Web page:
The Maritime History of the Great Lakes
Daily Palladium (Oswego, NY), March 26, 1877

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Death of Morgan M. Wheeler

While in a measure prepared for the mournful event, our city is do-day deeply saddened by the death of Captain Morgan M. Wheeler which took place at about six o'clock this morning.

Although still comparatively a young man, Captain Wheeler had reached the front rank among the business men of this city, and no man among us was more highly respected for his enterprise, integrity or character and genial social qualities, and the death of no citizen of Oswego would be met with more genuine regret. It is rarely we find a better illustration of the possibilities within the reach of every American boy who possesses integrity of character, good habits, enterprise and intelligence, than is illustrated by the career and success of Morgan M. Wheeler. And it is proper that such an example should be placed prominently before the mind of every American youth. He was born May 10th 1835, in the Town of Lyme, Jefferson County in this State, and come to Oswego with his mother and step-father in 1845, or when he was nine years of age. The only advantages young Wheeler possessed for acquiring knowledge were such as were offered by our public schools and the scanty time his limited means allowed him to attend them. In 1846 he commenced learning the milling business with Lewis and Beardsley, then one of the leading firms of the place, and in this business he continued six yeas. He then entered the service of Albert F. Allen as a salesman in a grocery and provision store, in which he continued one year. In 1853, he entered the services of Messrs. Dobbie & Manwarren, tug and vessel owners and continued in their service until 1850(1860 I think), as a clerk agent business manger etc., when he purchased from his savings the steam tug J. H. Bloore, the running of which me made a business success. The Bloore was succeeded by the Fred D. Wheeler, and soon after Captain Wheeler commenced investing his earnings in vessel property until he became the owner of a very valuable fleet of lake vessels, and he himself became known along the entire chain of great lakes as one of the most successful lake vessel proprietors of the day. Perhaps his most distinguished traits were his energy and his reliability. Clearheaded and intelligent he certainly was, had he understood his business thoroughly and having once made a contract his energy knew no rest until his part of the business was accomplished. Such traits of character as he possessed with his integrity of character which secured him the respect of all classes of people, would have made his life a success, no matter what field he had entered.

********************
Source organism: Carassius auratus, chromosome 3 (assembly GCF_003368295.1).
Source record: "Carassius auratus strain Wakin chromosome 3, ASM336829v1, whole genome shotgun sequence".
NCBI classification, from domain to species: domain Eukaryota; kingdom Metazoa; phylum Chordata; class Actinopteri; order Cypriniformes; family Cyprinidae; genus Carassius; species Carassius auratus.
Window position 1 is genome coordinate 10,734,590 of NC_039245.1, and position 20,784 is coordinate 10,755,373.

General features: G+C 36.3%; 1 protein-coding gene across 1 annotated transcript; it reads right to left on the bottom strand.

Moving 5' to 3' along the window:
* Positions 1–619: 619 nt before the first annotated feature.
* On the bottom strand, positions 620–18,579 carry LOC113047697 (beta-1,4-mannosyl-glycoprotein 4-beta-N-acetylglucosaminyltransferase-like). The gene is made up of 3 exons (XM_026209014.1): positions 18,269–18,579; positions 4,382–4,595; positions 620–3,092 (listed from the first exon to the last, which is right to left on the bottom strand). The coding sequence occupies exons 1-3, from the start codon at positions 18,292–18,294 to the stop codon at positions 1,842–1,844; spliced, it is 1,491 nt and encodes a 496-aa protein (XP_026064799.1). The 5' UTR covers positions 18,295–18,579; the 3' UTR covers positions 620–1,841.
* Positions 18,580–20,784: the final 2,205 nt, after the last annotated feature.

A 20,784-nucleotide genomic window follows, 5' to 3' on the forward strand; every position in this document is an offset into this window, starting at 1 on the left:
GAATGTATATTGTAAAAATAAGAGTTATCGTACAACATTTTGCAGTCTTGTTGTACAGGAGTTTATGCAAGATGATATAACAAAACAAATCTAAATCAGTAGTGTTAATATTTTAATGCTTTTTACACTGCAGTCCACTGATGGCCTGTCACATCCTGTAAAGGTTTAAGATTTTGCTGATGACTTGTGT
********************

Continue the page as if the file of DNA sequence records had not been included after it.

Captain Wheeler was a thorough going Republican, and in his politics, as in his business he was earnest and devoted, but never offensive. He recognized the duty every good citizen owes to the public and some eight years ago, although not desiring the position, he allowed himself to be elected to the Common Council from the Third Ward. In the Council his traits of character did not desert him. He made one of the most energetic and efficient alderman the city has ever had. He was twice re-elected making his entire term six years, and he would have continued in the council until the present day except for his absolute refusal to again be a candidate. Capt. Wheeler was to politically ambitions, and always had the full confidence of his party. He several times refused the nomination for Mayor, and he might have represented his city in the legislature had he given his consent.

Captain Wheeler was a public spirited as he as enterprising in his own business. He was one of the Founders of Grace (Presbyterian) Church in this city and has always taken an active interest in its prosperity. It was during his term in the Common Council that our city hall was built, and he took an active interest in its construction, and to his efforts and the members of the Council with whom he acted was it due that that edifice was constructed so economically and with such fidelity to the interests of the city. And from the time he entered upon an active business life no man in Oswego was more interested in its prosperity and well being.

Still in the very prime of life, Capt. Wheeler has been cut down in the midst of his usefulness. Such are the inscrutable ways of Providence. He as left as a legacy to his race the example of his integrity, his energy and his personal traits f character, which made him the useful, successful and respected citizen that he was. He leaves a devoted wife, an interesting family of children, a large circle of other relatives, and the whole community to mourn his loss.

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March 26, 1877
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  • New York, United States
    Latitude: 43.45535 Longitude: -76.5105
Richard Palmer
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Public domain: Copyright has expired according to the applicable Canadian or American laws. No restrictions on use.
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Daily Palladium (Oswego, NY), March 26, 1877